This has been a topic of conversation for a while now, but there also seems to have been some changes to laws and regulations regarding advertising of gambling companies and sports recently, and I am not the only person to have noticed it.
I am no prude, I am not anti-gambling at all and have accounts with on-line bookies and in my time have been no stranger to betting shops and their unfeasibly small biros and multiple TV screens. Like many things in life, in moderation and as a way of adding a bit of spice to a golf tournament or FA Cup run, a small bet here and there is what many of us do. But the bookies don't make much out of people like me, they need new blood all the time, and what bets are offered is the key that seems to be changing - and the adverts are all about this now.
In "my day" as the phrase goes, you would have a bet on who would win a trophy, which player would be top scorer, and on a Saturday work through the coupon for three results from each section where a quid would return thousands if you got them all correct. They were bets that could take days, or even months to end and get the payout if you were correct, and as I said, there is not a lot of return for the bookie on that. So the bets have changed.
As the trial and conviction of cricketers has shown, there is a market for betting on when a bowler will bowl a no ball. I am no expert, but I would hazard a guess that if you are betting on that, you have some issues that require some serious thought. Football has become the same, and there is clearly money in it, and a lot of money. Spurs were sponsored by an on line casino until recently, and there are many other clubs sponsored by and linked to various gambling sites and companies. It was an email from Spurs that prompted this piece. Arriving in my inbox was what showed as being sent from the club directly, and was headed "Welcome to the Tottenham Hotspur official newsletter". This is usually just some guff about tickets or a sale in the club shop, but this one was different.
There was no news about a new player, a half price bobble hat or even Harrys dog, it was just an advert for Sporting Bet. The official newsletter was just some football bets that were offered to me as a Spurs fan, with a special code to open my account. So the club, who would then get commission for me joining the site and opening my account, are more interested in flogging me stuff than giving any news, which to be honest is no real surprise. When chatting about this with others, the conversation turned to the amount of TV advertising for gambling now. As I write this, while watching Sky Sports, the Newcastle game gets close to half time, and Ray Winstone and his spinning head will soon be on the TV for bet365.
Then the man who has bet on the game being 0-0 after 15 minutes for Ladbrokes, then the others, and throw in a smattering of on line bingo and that is the ad break over.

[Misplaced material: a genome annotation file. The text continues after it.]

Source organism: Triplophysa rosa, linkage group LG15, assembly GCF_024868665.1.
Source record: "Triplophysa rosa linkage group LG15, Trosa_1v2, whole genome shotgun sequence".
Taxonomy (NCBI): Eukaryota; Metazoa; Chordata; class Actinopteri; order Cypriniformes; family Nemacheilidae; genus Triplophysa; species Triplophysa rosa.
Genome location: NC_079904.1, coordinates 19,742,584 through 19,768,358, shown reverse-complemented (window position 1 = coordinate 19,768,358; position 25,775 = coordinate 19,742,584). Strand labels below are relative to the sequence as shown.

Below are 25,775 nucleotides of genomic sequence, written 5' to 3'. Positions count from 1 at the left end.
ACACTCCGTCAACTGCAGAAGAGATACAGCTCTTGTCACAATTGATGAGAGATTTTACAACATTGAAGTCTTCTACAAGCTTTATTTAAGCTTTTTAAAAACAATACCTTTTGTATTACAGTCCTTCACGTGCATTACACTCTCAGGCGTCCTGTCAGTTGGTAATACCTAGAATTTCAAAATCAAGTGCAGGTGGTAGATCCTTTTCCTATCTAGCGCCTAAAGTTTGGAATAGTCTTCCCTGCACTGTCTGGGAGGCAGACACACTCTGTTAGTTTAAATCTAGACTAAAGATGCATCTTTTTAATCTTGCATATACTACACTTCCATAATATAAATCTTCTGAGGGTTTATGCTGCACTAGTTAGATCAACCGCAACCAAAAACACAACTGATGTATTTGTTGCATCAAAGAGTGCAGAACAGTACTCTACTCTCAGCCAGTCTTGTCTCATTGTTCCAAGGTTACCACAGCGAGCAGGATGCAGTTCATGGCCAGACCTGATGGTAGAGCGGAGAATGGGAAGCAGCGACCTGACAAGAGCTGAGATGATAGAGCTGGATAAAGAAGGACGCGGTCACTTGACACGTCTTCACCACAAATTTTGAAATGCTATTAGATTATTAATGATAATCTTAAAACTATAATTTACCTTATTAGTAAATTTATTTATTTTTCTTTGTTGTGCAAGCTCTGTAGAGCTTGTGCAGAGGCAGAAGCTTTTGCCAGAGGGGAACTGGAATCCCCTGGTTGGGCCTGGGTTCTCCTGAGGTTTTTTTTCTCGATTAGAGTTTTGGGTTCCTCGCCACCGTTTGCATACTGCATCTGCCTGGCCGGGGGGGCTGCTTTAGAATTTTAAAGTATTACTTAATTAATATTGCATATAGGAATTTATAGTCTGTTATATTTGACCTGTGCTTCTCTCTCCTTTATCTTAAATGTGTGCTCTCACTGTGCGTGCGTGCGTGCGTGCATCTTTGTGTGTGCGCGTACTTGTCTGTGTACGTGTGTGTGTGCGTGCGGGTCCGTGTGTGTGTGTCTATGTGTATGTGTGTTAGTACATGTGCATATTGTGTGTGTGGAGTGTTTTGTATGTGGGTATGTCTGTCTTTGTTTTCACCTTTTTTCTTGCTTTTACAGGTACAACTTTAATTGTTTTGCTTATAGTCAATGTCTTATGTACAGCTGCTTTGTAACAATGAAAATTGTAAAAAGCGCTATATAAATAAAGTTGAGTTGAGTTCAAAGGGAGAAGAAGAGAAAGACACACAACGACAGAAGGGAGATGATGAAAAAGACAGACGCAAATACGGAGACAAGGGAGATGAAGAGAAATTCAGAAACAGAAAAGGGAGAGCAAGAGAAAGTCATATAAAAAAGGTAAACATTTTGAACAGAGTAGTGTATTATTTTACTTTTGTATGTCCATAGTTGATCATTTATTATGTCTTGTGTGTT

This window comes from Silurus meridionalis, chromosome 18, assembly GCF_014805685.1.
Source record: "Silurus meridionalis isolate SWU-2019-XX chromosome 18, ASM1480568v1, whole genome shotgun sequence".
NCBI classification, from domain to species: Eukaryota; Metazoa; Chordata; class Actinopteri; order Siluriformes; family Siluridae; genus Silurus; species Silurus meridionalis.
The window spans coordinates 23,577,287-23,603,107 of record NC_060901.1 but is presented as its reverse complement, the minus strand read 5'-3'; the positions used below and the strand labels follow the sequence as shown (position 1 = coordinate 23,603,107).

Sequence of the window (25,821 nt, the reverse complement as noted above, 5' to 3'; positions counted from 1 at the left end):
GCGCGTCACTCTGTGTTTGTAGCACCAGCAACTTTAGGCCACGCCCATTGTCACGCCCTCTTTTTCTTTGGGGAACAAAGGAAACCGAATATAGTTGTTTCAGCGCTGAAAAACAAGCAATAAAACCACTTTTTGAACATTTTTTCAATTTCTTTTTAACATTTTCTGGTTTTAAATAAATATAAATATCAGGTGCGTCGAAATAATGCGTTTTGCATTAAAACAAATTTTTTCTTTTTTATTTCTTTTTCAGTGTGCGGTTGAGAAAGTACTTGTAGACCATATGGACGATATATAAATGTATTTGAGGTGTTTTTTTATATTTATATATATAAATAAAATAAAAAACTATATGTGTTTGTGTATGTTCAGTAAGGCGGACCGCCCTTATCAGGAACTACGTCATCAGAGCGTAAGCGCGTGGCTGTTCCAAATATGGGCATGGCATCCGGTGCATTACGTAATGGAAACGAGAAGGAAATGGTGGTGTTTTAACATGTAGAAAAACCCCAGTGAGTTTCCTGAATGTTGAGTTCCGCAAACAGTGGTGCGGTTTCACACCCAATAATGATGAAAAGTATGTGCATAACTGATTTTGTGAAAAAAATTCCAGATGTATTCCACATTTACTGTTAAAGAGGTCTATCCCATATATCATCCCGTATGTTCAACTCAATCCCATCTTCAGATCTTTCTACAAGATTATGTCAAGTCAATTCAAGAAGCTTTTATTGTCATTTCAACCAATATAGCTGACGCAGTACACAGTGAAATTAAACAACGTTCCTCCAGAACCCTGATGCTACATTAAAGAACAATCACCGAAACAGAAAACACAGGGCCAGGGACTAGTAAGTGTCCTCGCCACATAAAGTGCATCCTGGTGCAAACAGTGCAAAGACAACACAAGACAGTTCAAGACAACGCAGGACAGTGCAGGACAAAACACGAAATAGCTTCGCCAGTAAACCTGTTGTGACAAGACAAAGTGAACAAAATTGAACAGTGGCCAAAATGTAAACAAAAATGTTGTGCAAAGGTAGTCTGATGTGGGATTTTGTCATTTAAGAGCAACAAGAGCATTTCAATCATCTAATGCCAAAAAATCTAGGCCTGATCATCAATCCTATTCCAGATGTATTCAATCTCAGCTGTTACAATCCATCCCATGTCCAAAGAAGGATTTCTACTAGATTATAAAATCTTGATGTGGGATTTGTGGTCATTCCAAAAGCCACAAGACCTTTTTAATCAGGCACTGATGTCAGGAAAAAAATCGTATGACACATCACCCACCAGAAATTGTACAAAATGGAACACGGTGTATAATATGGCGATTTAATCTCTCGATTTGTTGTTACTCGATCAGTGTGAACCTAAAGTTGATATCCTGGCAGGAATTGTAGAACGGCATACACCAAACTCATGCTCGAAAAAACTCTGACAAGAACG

As the advert says, "it is all about the in play". What this means is betting fast and often. Not a bet on who wins the league, but a bet on how long it will be until the next corner, or which team will get a player booked next. Fast, quick, often. I am sure there are enough psychologists who can explain the link between winning a bet, the feeling of adrenaline and the need to get that back, and that is what Ray is offering everyone, at 2.30 on a Sunday afternoon. While adverts for cigarettes now don't exist, and drink has to have a "drink responsible" message attached to all adverts, the rise in gambling adverts seems to be offering the quick hit unabated, although there is a link to gamble aware at the end of the ads.
A cheeky bet on the football is not going to bring society to its knees, so log on to the website, open your account, and you will more than likely be offered some special deals as well, free bets, free membership to the on line casino and as I saw recently, free credit to play slot machines. As one person referred to it as offering heroin to people for free to get them hooked. High street bookies don't make money on horse racing bets now, their money is from people playing slot machines and electronic roulette in the shop. Much like the on line counterparts where the lure of a bet on Robbie Keane scoring gets you onto the site, and you are then linked to the other areas of the site where you can lose your money far quicker.
As I said, I don't have an issue with gambling per se, it is and should be legal and regulated, but the onslaught of adverts and the association with football especially does give me some cause for concern. I think the regulation could be tighter and clearer on the advertising and marketing, but as it is a growth industry that won't happen.
A long time ago someone said to me "You never see a bookie on a bike" and he was right, and when there is an in play bet option for "Alternative 3 way handicap" betting on a football match, you never will.